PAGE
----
Tissue diagnosis heavily depends on the quality of sections. Therefore, histotechnologists need skills to prepare sections that accurately reflect cell components and lesions.
We are committed to spread knowledge and skills of the precise preparation of sections in neurohistology.
The figure on the left shows a hematoxylin and eosin-stained cerebellum specimen. Two Purkinje cells are shown in the center. When the cerebellum is stained with hematoxylin and eosin, normal Purkinje cell nuclei are stained blue purple and the cytoplasms are stained pink. However, the cytoplasms and nuclei of these two Purkinje cells appear deep red and atrophied.
Therefore, these Purkinje cells are not normal. Noting the reddened and atrophied cytoplasms, many people would diagnose these features as ischemic changes.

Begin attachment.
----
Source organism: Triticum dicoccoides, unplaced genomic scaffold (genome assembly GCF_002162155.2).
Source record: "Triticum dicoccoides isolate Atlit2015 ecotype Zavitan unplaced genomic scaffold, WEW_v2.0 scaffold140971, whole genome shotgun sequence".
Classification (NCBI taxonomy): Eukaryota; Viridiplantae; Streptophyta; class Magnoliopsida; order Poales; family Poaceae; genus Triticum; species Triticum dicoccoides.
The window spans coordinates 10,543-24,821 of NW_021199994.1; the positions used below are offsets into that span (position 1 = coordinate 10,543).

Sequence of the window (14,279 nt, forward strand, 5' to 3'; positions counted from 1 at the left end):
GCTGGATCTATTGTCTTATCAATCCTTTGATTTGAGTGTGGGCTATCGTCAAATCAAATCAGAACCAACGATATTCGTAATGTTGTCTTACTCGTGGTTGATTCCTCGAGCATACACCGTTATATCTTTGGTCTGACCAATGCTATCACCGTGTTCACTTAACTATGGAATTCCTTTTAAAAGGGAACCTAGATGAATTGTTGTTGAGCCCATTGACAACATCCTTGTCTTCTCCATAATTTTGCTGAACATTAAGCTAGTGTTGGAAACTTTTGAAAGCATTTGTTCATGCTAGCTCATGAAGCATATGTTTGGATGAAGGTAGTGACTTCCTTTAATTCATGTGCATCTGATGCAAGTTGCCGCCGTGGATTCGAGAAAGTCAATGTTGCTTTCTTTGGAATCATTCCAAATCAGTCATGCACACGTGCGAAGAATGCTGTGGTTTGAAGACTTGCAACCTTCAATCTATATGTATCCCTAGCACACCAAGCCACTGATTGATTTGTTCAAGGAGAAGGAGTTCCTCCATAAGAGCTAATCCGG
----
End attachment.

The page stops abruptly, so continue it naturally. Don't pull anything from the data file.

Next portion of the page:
However, these are not ischemic changes. In fact, a degraded staining solution was used. Therefore, this result is due to the cells not achieving the correct color stain. This is an example of inappropriate staining leading to misdiagnosis.
In other words, appropriately performing staining is an important element of pathological diagnosis.
We are one of the rare laboratories preparing large brain sections in Japan.
The large brain section allows us to detect the distribution patterns of lesions in brain diseases.
It can be also compared with imaging tests (e.g., CT, MRI).
Central nervous system has specialized structures compared to other tissues. These include normal components such as myelin sheaths and nerve processes. They can be detected using special staining methods.
We use a general staining method such as Hematoxylin and Eosin method to give an overview of tissue structures, and several neurohistological staining methods.
Procedure to thinly slice the tissue and stain its components with pigment to produce a specimen for optical microscopy